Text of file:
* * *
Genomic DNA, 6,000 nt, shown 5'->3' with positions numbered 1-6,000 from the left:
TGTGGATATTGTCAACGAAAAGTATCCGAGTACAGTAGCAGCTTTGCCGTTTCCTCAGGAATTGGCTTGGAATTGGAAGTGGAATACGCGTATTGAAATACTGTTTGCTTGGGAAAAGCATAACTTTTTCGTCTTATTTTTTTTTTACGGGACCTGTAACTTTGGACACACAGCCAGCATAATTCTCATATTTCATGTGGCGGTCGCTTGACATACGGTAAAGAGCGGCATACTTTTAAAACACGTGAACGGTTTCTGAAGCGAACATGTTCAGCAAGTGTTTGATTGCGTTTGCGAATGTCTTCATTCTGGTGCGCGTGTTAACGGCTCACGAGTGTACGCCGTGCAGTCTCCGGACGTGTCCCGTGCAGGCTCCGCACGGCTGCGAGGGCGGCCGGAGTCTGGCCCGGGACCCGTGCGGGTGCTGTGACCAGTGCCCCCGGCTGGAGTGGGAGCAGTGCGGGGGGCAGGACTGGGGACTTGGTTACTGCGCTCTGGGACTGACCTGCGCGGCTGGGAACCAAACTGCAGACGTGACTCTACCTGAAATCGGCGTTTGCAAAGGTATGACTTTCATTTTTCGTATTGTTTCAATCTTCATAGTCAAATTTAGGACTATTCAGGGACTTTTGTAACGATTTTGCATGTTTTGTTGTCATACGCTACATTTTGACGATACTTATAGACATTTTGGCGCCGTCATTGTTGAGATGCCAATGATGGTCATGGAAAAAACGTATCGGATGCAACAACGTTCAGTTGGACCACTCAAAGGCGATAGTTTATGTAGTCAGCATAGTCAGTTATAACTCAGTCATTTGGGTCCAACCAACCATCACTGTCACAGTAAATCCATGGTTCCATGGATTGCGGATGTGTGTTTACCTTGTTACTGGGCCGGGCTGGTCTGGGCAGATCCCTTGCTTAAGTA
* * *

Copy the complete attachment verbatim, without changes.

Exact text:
Genomic DNA, 6,000 nt, shown 5'->3' with positions numbered 1-6,000 from the left:
TGTGGATATTGTCAACGAAAAGTATCCGAGTACAGTAGCAGCTTTGCCGTTTCCTCAGGAATTGGCTTGGAATTGGAAGTGGAATACGCGTATTGAAATACTGTTTGCTTGGGAAAAGCATAACTTTTTCGTCTTATTTTTTTTTTACGGGACCTGTAACTTTGGACACACAGCCAGCATAATTCTCATATTTCATGTGGCGGTCGCTTGACATACGGTAAAGAGCGGCATACTTTTAAAACACGTGAACGGTTTCTGAAGCGAACATGTTCAGCAAGTGTTTGATTGCGTTTGCGAATGTCTTCATTCTGGTGCGCGTGTTAACGGCTCACGAGTGTACGCCGTGCAGTCTCCGGACGTGTCCCGTGCAGGCTCCGCACGGCTGCGAGGGCGGCCGGAGTCTGGCCCGGGACCCGTGCGGGTGCTGTGACCAGTGCCCCCGGCTGGAGTGGGAGCAGTGCGGGGGGCAGGACTGGGGACTTGGTTACTGCGCTCTGGGACTGACCTGCGCGGCTGGGAACCAAACTGCAGACGTGACTCTACCTGAAATCGGCGTTTGCAAAGGTATGACTTTCATTTTTCGTATTGTTTCAATCTTCATAGTCAAATTTAGGACTATTCAGGGACTTTTGTAACGATTTTGCATGTTTTGTTGTCATACGCTACATTTTGACGATACTTATAGACATTTTGGCGCCGTCATTGTTGAGATGCCAATGATGGTCATGGAAAAAACGTATCGGATGCAACAACGTTCAGTTGGACCACTCAAAGGCGATAGTTTATGTAGTCAGCATAGTCAGTTATAACTCAGTCATTTGGGTCCAACCAACCATCACTGTCACAGTAAATCCATGGTTCCATGGATTGCGGATGTGTGTTTACCTTGTTACTGGGCCGGGCTGGTCTGGGCAGATCCCTTGCTTAAGTA